Our first on-site workshop was met with heavy snow and freezing temperatures, but upon our arrival at Anthony Overton Elementary School in Bronzeville, we were met with the warm smiles of our guest speakers and Bronzeville residents Stacey Adams and Paula Robinson. We sat with them under the bright lights of the gym, as they told us their stories and about Bronzeville's significance in their lives.
Stacey Adams was raised in Bronzeville. After being unsuccessful in finding a job after the army, he resorted to selling drugs to make money. "It was not a bad frame of mind, it was more like survival", he recalls, as he recounted days when he had no one to help him, and did not have enough money to feed himself. He was not aware of any other opportunities available to him. It was only after he spent time in Cook County Jail that one of the inmates suggested that he go back to school. This came as a surprise opportunity to Stacey, who had not realized this was a viable option for himself. He went to get a business degree and welding certificate. It was this certificate that landed him a job with Ghian Foreman, partner at the Washington Park Development Group, development organization that owns Overton Elementary, where Stacey now works as the caretaker of the grounds. In the future, he aspires to purchase the now closed Parkman Elementary, where he had gone to school as a child, and devote it to workforce development, to "create opportunities for people like me who come from the streets", and spreading the word more effectively so that people in the same boat will not have to resort to illegal business.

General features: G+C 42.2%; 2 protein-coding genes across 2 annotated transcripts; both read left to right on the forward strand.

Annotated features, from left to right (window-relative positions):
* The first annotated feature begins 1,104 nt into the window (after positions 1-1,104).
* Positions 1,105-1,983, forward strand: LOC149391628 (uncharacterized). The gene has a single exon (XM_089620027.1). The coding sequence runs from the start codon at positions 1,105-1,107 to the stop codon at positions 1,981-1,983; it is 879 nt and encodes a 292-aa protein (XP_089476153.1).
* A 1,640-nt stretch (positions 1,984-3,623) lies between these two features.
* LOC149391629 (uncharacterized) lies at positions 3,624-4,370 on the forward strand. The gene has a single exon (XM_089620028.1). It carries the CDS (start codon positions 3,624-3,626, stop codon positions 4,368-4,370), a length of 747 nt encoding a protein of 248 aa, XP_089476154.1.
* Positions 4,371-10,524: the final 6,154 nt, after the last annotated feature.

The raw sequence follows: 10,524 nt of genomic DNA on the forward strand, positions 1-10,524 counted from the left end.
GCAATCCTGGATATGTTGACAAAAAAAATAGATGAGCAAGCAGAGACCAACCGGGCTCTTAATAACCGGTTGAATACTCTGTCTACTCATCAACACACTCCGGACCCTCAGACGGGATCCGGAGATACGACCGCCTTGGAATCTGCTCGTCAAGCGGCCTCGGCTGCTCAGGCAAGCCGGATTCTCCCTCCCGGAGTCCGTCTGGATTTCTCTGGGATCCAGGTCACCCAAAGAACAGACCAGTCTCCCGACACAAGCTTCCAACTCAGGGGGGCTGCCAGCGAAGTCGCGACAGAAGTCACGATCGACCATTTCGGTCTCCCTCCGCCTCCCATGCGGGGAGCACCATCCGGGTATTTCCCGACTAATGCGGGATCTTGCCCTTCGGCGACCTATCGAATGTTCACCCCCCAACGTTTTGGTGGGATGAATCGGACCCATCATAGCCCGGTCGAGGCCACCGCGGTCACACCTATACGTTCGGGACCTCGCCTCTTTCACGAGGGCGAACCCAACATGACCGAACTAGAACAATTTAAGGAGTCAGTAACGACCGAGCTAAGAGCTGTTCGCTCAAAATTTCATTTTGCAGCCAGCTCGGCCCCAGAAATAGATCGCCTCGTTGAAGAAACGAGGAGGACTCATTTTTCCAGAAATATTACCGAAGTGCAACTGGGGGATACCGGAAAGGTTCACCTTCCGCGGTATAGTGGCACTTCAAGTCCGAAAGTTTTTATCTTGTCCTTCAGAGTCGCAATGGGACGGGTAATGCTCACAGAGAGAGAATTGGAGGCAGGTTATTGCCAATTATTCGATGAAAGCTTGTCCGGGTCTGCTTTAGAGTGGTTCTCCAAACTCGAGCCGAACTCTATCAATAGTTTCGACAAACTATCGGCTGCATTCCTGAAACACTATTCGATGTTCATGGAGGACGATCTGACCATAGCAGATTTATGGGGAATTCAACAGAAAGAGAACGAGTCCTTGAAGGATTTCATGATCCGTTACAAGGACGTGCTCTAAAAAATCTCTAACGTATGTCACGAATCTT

Paula Robinson is the President of the Bronzeville Community Development Partnership (BCDP), and shared some of the wealth of knowledge she has on the history of the Black Metropolis, as well as what she is doing to turn Bronzeville into the "community of the future". The South Side of Chicago suffered from restrictive real estate covenants with hard geographical boundaries, which created the need for self-sustaining goods and service. This resulted in the thriving Black Metropolis, which consists of African American business pioneers as well as those in sports and medical professions, including Anthony Overton himself. The term Bronzeville was also coined to designate a special culture and endearing community, even though it is not an official "community area" of Chicago, but made up of Grand Boulevard, and parts of Douglas and Oakland. Now, as part of the Urban Innovation Center, Paula strives to revive the legacy of that golden age, by creating and finding jobs that center around tourism, technology and transport (T3), which will create an "opportunity zone" in Bronzeville. On a more personal note, her mother was a teacher at Englewood High School, and her Godmother served as principal at Anthony Overton Elementary School.
After spending the rest of the morning at the Hall Branch Chicago Public Library, we warmed up with southern comfort food at Peach's Diner before returning to Overton for a tour of the building, as well as the installations put up as part of the 8x3: Art + Architecture activations of summer 2018. Additionally, we discussed our current research related to Chicago Public Schools and understanding this agency as a system.
Getting to visit Bronzeville, touring Overton and speaking directly with people who are deeply involved in lifting their community up, was a very grounding experience. No longer is this class about etic research, but delving into the lived experiences of the emic perspective has made our education richer and more personally meaningful.
VALERIE WONG is a senior at the School of the Art Institute of Chicago, in the Department of Architecture, Interior Architecture and Designed Objects.